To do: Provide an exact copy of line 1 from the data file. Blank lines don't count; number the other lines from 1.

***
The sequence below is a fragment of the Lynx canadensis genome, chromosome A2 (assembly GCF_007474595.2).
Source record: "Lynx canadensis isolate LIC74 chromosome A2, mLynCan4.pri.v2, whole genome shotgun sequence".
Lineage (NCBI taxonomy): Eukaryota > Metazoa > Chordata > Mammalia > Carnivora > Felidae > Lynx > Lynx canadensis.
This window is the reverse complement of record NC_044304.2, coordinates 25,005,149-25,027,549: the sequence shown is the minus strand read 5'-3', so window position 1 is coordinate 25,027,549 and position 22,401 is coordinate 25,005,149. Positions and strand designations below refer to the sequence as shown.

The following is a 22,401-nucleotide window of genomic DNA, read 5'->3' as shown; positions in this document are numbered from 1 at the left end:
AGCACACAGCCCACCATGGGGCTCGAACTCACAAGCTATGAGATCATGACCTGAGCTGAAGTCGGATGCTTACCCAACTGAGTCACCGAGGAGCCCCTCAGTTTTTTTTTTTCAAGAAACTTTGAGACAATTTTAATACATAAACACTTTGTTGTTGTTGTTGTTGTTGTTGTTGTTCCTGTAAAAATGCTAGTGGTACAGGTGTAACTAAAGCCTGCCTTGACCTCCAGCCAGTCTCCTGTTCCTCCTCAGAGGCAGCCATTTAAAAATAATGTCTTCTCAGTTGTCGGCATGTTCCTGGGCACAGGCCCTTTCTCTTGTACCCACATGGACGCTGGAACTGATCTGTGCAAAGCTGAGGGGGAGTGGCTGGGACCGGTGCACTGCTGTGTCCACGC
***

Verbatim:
The sequence below is a fragment of the Lynx canadensis genome, chromosome A2 (assembly GCF_007474595.2).